Step 7: Time to arrange!  Go get your flowers, and take out your “greens.” 

In my case, I bought some tall lavender and some leafy stems of mint. It’s best to begin any arrangement with greens, as it allows yourself a grid to work with in keeping flowers in their place. Remove all leaves that will be under water.  That goes for all the flowers, too.  If you leave them on, bacteria will grow, and you’ll start smelling something funky in a day or two. Greens are cut and then placed in the vase on an angle.  You can always put more greens in later, but starting with the grid is essential.

Step 8: Begin placement of the rest of your flowers! Insert a few mass flowers (not all all of them at once), giving it volume, continuing on to include your lines and filler, and more mass flowers. Cut the flowers at varying heights, and place at the desired position.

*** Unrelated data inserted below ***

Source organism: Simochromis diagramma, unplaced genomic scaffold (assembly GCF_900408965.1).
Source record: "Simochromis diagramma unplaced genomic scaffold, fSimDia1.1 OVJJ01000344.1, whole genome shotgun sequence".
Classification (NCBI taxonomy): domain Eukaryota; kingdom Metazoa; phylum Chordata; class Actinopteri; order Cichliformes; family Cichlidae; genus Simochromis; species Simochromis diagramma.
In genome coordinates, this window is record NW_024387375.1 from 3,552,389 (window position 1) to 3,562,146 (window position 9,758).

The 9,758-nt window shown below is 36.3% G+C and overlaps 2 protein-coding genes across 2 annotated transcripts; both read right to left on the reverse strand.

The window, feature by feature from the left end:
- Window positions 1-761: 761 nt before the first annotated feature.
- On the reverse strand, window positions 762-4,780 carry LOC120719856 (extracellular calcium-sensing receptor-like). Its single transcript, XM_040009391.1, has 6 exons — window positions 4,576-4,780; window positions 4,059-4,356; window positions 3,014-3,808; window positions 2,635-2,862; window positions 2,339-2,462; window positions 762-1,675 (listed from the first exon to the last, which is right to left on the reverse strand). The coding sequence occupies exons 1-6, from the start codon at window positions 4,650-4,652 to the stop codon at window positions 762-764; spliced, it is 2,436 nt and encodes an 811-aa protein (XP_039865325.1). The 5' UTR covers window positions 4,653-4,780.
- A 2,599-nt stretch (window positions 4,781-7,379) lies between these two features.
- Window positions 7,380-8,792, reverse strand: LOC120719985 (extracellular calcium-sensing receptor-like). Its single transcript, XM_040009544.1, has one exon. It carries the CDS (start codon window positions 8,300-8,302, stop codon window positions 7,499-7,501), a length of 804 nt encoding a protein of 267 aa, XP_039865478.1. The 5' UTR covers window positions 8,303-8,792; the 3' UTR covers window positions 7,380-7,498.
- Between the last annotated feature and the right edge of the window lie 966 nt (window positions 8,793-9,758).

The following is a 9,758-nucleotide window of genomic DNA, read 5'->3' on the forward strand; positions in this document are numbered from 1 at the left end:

Step 9: Yay! You are done! Enjoy your art. Take pictures, and make sure to keep it hydrated, snipping stems and changing the water every day.

Advertisements

About Stephanie

Stephanie is an internationally recognized calligrapher. She employs a wide variety of calligraphic tools, papers, textiles, inks and found objects to articulate both words and portraits.
This entry was posted in Culture, DIY, Flora and tagged , , , . Bookmark the permalink.

4 Responses to Weekend Farmers Market Flower Arrangement

  1. Pingback: A Rose and a Bucket | Spring Blossoms Flowers Unlimited

  2. Pingback: margaret kelley

  3. Pingback: Gratitude 51: Flowers « Perpetual Gratitude: A Photographic Diary

  4. Pingback: DIY Flowers – Farmers Market Arrangement | Margaret Kelley Flowers

Leave a Reply

Fill in your details below or click an icon to log in:

WordPress.com Logo

You are commenting using your WordPress.com account. Log Out / Change )

Twitter picture

You are commenting using your Twitter account. Log Out / Change )

Facebook photo

You are commenting using your Facebook account. Log Out / Change )

Google+ photo

You are commenting using your Google+ account. Log Out / Change )

Connecting to %s